INDIANAPOLIS — Minkah Fitzpatrick understands the value of his skill set.
At 6-foot-1, 201 pounds, he hits like a safety. His speed, hip movement and feet might make him more tailored to cornerback.
So the Alabama star is spending this weekend explaining to NFL scouts he can excel at either, both or some combination of the positions.
"It's a different kind of position, kind of like a combination between safety and corner," said Fitzpatrick, describing the slot corner spot he played in college. "I like to play both safety and corner, so I think slot corner is optimal for my abilities."
If true, Fitzpatrick would be one of the rarest commodities in football — a tweener with an actual fit.
Traditionally when players at the NFL's annual scouting combine are explaining what position suits them best, it's because team executives aren't sure where they should play and the player's draft stock sinks.
But Fitzpatrick's physical gifts could make him a trend-setter in a league that has become increasingly more pass-happy and places a premium on versatility.
He was recruited as a true cornerback, moved to slot corner before the 2015 season, won the starting job and never relinquished it. Coach Nick Saban was so impressed he usually paired Fitzpatrick on the opponent's top receiver, one-on-one.
It didn't take long for Fitzpatrick to make an impact.
After being selected to the SEC's all-freshman team in 2015, he earned first-team All-American honors in 2016 and 2017.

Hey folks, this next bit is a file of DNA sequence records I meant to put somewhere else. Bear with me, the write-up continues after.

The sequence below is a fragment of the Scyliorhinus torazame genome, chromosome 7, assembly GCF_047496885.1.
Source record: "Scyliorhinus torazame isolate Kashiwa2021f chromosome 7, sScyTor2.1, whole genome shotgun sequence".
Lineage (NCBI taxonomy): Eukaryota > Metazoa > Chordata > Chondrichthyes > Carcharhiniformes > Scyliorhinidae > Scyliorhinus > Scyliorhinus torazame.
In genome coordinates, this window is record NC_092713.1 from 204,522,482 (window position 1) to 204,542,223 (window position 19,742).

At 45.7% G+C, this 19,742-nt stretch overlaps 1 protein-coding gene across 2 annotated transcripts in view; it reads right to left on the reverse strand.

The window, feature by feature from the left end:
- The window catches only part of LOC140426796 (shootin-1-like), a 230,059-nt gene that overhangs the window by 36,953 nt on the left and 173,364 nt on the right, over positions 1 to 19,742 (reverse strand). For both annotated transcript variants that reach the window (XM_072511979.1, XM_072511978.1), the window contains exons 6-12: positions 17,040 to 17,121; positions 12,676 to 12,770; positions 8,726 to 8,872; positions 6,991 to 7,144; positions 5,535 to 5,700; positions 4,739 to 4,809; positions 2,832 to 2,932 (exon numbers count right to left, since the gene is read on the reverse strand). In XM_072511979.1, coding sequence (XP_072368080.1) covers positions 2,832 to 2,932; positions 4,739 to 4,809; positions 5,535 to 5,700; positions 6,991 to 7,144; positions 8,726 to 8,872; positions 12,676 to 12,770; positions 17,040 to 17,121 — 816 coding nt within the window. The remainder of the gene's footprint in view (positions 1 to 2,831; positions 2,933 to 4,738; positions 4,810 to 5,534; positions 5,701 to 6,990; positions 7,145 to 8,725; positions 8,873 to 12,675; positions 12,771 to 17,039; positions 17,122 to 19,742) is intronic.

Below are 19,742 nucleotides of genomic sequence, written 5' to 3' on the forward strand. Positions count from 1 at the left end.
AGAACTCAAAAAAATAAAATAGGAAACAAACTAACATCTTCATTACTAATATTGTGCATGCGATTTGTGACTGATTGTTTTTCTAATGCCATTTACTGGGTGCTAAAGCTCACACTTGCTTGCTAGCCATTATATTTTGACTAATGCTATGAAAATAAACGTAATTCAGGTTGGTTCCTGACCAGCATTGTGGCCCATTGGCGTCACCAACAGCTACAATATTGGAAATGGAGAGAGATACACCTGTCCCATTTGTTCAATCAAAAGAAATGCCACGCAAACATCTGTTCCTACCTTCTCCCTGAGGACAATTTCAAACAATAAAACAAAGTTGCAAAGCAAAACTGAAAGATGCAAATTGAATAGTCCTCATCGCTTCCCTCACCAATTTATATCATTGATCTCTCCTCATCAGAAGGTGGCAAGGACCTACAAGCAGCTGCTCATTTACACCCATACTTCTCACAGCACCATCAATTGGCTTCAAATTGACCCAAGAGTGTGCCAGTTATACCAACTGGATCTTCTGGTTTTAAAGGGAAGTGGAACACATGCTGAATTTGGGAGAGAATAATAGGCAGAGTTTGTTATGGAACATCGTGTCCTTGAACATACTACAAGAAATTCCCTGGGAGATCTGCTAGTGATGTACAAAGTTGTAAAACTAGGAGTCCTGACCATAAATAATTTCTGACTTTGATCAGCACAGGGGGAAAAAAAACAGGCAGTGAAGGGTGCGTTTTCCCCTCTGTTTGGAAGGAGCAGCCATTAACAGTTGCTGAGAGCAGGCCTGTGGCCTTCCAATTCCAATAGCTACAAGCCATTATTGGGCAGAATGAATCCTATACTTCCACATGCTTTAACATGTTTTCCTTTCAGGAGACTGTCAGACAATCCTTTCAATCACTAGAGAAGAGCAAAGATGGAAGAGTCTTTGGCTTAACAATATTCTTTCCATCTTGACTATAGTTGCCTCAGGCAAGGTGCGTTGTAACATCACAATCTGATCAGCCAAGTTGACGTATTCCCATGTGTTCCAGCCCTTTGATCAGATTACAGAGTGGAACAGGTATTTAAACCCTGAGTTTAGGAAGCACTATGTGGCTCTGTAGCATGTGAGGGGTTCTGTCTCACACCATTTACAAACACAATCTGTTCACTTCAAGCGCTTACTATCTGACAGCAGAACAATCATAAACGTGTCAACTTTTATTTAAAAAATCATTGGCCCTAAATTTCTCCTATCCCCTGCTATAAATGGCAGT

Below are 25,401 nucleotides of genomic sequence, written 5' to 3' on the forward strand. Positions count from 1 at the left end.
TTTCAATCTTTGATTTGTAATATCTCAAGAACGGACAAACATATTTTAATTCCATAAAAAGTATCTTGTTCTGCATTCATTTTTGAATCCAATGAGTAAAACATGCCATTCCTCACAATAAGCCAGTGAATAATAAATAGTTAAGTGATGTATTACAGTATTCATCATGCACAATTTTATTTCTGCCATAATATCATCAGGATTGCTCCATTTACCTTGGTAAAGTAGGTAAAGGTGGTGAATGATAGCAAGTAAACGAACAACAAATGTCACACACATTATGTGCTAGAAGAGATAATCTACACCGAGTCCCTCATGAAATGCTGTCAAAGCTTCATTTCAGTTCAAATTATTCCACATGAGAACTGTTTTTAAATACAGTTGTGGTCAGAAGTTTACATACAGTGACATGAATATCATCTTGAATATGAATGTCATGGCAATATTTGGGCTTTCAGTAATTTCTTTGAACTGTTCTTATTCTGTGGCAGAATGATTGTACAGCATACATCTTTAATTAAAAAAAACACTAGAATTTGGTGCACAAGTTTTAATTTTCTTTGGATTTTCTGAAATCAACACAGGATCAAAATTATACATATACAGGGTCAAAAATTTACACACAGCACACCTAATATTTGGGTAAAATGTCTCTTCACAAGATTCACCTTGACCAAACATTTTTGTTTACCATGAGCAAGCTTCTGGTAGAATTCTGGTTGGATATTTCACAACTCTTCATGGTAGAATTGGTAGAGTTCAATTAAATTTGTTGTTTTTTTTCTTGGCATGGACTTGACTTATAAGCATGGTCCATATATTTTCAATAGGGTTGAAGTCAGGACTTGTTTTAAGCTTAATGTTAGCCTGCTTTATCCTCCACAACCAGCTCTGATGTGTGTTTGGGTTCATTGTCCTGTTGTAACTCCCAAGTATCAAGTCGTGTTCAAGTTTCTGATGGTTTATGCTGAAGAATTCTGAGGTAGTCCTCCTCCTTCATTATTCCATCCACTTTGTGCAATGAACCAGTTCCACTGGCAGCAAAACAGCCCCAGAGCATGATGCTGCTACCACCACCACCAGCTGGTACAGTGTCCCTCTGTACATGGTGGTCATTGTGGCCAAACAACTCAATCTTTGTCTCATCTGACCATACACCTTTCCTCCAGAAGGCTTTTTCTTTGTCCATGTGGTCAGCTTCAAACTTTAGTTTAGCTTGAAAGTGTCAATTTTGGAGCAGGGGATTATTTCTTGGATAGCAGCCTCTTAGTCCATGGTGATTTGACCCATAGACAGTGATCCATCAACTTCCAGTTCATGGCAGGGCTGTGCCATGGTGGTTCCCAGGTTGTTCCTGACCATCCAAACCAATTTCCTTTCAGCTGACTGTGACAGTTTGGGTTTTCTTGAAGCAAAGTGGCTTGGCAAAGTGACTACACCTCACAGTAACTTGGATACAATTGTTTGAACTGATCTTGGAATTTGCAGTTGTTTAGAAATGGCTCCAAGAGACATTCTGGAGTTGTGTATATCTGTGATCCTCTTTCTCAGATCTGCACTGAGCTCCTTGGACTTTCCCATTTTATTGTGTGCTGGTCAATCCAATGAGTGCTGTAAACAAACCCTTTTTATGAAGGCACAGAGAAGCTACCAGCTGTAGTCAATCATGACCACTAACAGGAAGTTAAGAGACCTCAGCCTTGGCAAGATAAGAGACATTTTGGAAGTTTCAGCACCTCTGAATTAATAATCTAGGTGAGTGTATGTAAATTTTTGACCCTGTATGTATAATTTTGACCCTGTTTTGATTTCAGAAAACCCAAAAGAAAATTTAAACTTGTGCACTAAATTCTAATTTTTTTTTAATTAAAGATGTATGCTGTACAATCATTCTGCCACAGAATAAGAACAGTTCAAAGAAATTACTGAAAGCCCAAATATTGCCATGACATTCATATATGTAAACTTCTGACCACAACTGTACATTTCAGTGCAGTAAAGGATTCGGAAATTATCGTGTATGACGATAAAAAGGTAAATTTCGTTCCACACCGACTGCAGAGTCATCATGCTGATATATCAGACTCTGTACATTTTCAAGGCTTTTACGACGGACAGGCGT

Now he's off to the NFL, where teams are trying to figure out what Saban once did — the best place for Fitzpatrick to play.
"I think he could play all six defensive back positions. Both corners, both safeties, nickel and dime linebacker," NFL Network draft analyst Mike Mayock said Saturday. "He's the only guy I can say that about. Now, is that a good thing or a bad thing? I've had a couple of coaches say to me, 'Hey, is he a difference-maker? Is he a nickel? Where's his ball production?' He had six picks two years ago, but only had one this year. But I look at (his versatility) as a positive."
Mayock's sentiment may explain why Fitzpatrick appears to have a slight edge on his competition right now. He's projected to be a top-five pick.
Some expect Ohio State's Denzel Ward, a true cornerback, to be selected in the top 10 with Florida State safety Derwin James the only other defensive back tabbed for the top 20.
The workouts in Indianapolis, which conclude today, will help determined the actual pecking order in April.
But one thing working in Fitzpatrick's favor: work ethic.
While growing up in New Jersey, he sometimes helped his father fix trucks.
After the family's home collapsed during Hurricane Irene in 2011, Fitzpatrick helped his parents rebuild.
And when the Catholic high school he attended provided peanut butter and jelly sandwiches to students who couldn't afford school lunches, Fitzpatrick ate them up.
So when he arrived at the combine, less than two months away from possibly hitting a multimillion-dollar jackpot, the reality finally hit.
"It's really crazy," Fitzpatrick said. "I remember the second I got here, I was laying in bed, looked up at the ceiling and just started smiling."
Yes, it's been a long trek here for Fitzpatrick and his family.
Yet he hasn't forgotten his blue-collar roots, his humble perspective on life or his passion for football. It's served him well, so far.
"I think he's going to go out there and run like a corner, have the size of a safety, and if you're a defensive coordinator and take him in the top 10, you've got to have a plan," Mayock said. "What is he? Is he my safety, is he my corner, is he my nickel? Or is he a piece that I can match up week to week against a big wideout or a tight end? How you use him is ultimately going to determine the value of him."